- Recovery Plan: Kemp’s Ridley Sea Turtle (USFWS)
- Recovery Plan: Hawksbill Sea Turtle (USFWS)
- Recovery Plan: Leatherback Sea Turtle (USFWS)
- Sea Turtle Resources (FWC)
- USFWS Sea Turtle Resources (USFWS)
- 68E-1 Marine Turtle Permit Rule (FWC)
- Guidelines for Beach Cleaning During Sea Turtle Nesting Season (FWC)
- Sea Turtle Construction Conditions (NOAA)
Gopher tortoises (Gopherus polyphemus, ST) reside in upland habitats throughout Florida. They dig deep burrows in well-drained sandy soils to escape adverse weather conditions. These burrows may be used by up to 350 other species, making them an important habitat feature for the survival of many of these species. Gopher tortoises rely on prescribed fire to maintain early successional habitat conditions with an open understory and tender plants for foraging.
The primary threat to gopher tortoises is habitat loss and degradation. The conservation goals for the state is to minimize the loss of gopher tortoises, manage and protect their habitat, and to maintain their role as a keystone species.
- Gopher Tortoise Management Plan (FWC)
- Gopher Tortoise Permits (FWC)
- A Landowner’s Guide: Managing Habitat for Gopher Tortoises (FWC)
- General Gopher Tortoise Information (FWC)
- Pine Ecosystem Conservation Handbook for the Gopher Tortoise (USFWS)
- Web Soil Survey and Explanatory Webinar for Gopher Tortoise Suitability Tool (NRCS)
Florida pine snakes (Pituophis melanoleucus mugitus, ST) are large, non-venomous snakes that are patterned with dark or reddish-brown blotches over a lightly-colored background. When agitated, these snakes will hiss, inflate their bodies, and vibrate their tail against leaf litter. They inhabit dry upland habitats with well-drained sandy soils. They use burrows of other animals, most notably those of pocket gophers (Geomys pinetis), to forage, nest, and escape adverse weather conditions. The species is currently threatened by habitat degradation due to fire suppression and population declines of other burrowing species such as pocket gophers and gopher tortoises.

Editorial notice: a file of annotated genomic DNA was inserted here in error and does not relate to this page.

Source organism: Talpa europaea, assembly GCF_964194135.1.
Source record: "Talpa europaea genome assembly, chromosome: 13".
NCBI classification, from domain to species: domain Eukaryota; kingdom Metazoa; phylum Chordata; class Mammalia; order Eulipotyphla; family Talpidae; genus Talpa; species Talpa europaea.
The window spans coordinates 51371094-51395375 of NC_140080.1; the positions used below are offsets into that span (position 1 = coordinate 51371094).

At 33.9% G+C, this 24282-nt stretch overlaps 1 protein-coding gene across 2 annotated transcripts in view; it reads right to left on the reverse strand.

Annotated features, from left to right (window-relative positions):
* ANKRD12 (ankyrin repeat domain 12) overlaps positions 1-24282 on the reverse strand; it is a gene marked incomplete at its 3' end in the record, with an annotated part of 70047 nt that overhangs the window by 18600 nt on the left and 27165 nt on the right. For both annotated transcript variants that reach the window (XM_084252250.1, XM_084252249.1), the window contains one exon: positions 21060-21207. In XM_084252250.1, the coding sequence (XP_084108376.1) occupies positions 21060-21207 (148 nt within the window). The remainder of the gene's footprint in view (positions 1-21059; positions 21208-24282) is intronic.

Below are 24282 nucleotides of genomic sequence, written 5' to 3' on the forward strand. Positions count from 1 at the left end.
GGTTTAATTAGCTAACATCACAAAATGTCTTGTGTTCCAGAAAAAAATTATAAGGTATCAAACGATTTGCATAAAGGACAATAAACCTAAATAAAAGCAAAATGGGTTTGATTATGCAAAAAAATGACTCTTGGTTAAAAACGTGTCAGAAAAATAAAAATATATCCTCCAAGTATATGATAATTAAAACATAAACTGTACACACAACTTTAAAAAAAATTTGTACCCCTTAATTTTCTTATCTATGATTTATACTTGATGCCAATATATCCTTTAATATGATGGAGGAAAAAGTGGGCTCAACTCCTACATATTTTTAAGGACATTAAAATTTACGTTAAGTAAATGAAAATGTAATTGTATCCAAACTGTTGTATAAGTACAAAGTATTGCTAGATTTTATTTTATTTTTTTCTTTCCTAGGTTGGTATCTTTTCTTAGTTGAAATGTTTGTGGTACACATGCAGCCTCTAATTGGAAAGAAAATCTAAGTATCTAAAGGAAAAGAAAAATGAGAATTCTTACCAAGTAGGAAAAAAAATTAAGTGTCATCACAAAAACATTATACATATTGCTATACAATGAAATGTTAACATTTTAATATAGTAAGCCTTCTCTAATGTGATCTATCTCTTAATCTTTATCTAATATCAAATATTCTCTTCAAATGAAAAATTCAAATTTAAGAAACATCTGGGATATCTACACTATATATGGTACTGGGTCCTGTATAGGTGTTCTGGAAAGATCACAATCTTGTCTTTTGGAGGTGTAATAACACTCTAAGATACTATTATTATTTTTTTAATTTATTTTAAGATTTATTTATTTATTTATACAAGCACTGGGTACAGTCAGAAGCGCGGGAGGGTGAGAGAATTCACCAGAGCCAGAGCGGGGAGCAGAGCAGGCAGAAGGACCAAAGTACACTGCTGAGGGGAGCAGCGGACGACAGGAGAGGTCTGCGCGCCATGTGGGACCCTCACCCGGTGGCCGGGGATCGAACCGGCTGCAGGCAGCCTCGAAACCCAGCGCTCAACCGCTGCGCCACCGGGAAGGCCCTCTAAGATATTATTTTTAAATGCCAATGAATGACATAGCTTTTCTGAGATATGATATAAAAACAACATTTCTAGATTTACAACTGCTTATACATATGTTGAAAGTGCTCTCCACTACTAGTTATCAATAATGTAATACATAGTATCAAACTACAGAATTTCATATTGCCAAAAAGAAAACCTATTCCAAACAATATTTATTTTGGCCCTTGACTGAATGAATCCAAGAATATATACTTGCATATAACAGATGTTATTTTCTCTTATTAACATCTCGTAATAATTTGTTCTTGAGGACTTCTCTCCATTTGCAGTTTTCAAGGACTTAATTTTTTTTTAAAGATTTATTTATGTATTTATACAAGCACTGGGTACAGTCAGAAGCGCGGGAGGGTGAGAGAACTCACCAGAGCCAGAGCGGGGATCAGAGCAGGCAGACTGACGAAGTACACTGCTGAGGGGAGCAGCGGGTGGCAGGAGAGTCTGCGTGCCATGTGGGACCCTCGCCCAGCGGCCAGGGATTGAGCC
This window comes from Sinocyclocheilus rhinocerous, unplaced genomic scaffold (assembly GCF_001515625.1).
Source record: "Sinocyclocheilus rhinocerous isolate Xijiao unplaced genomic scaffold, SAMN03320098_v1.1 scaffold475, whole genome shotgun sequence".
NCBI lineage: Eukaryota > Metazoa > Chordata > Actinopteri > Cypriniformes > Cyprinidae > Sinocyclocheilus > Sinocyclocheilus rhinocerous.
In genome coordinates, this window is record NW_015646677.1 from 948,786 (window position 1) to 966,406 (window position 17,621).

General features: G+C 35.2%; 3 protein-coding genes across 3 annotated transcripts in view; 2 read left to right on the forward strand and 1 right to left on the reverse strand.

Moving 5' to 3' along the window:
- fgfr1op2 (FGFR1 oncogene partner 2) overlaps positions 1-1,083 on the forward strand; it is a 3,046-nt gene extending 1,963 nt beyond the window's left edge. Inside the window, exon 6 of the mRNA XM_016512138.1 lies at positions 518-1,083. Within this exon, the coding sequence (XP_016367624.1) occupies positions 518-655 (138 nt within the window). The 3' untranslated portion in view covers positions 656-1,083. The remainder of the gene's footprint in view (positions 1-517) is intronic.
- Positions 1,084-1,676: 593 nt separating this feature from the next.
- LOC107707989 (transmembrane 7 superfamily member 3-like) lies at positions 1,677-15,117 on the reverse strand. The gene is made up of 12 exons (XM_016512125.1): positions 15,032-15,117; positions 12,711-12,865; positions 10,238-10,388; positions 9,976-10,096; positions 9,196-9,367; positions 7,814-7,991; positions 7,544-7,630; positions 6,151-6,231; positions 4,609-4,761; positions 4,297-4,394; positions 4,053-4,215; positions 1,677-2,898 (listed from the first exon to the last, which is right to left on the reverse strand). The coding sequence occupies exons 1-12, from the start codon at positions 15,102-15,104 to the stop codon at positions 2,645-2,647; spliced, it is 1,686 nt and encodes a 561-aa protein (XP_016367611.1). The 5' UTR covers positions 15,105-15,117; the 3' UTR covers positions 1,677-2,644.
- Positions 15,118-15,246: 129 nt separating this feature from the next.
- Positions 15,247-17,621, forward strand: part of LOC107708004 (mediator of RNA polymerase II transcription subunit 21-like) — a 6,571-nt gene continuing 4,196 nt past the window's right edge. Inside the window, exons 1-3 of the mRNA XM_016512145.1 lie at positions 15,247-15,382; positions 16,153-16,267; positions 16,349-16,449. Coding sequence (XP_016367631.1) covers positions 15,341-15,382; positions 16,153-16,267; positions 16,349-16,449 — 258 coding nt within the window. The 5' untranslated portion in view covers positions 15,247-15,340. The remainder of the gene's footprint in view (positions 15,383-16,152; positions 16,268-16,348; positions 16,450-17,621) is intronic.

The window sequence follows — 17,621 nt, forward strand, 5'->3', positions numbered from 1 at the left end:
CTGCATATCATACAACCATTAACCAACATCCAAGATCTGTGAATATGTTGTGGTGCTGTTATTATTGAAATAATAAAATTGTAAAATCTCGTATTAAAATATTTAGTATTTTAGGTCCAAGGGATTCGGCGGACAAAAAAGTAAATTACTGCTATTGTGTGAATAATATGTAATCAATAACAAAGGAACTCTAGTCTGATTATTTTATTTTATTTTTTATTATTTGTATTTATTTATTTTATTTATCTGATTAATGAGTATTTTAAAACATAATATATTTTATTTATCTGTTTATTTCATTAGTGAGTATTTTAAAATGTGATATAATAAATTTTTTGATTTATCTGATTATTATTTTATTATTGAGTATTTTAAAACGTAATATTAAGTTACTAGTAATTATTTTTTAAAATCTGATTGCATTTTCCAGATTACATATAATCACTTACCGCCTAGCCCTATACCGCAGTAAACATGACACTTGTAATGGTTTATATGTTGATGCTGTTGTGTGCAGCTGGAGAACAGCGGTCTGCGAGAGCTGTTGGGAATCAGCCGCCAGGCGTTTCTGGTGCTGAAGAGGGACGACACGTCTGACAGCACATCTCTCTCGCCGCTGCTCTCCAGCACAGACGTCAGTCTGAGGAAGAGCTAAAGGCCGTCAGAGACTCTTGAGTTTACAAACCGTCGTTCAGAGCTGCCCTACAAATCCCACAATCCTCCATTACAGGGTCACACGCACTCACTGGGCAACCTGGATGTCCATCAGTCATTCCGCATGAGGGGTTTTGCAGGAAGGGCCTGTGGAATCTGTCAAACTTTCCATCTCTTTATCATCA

The short-tailed snake (Lampropeltis extenuata, ST) is a small, slender snake with a gray underside and alternating black and reddish blotches on its dorsal side. It is endemic to peninsular Florida and prefers dry upland habitats with well-drained sandy soils in which to burrow. Major threats to this species are habitat loss and alteration due to development, agriculture, and silviculture.
The Florida brown snake (Storeria victa, ST) is a small brown snake often with a mid-dorsal stripe with dark spots on either side. These snakes inhabit hardwood hammocks in the Lower Keys on Big Pine, Little Torch, Middle Torch, No Name, and Sugarloaf keys. Their full distribution is from Georgia to the Keys; however, only the Lower Keys population is state-designated Threatened.
The rim rock crowned snake (Tantilla oolitica, ST) is a small, tan snake with a pinkish white or cream-colored underside. It is endemic to extreme Southern Florida and the Florida Keys in pine rocklands and tropical hardwood hammocks. It is a burrowing species typically found in solution holes, but can also be found in stumps, detritus, fallen logs, and beneath rocks.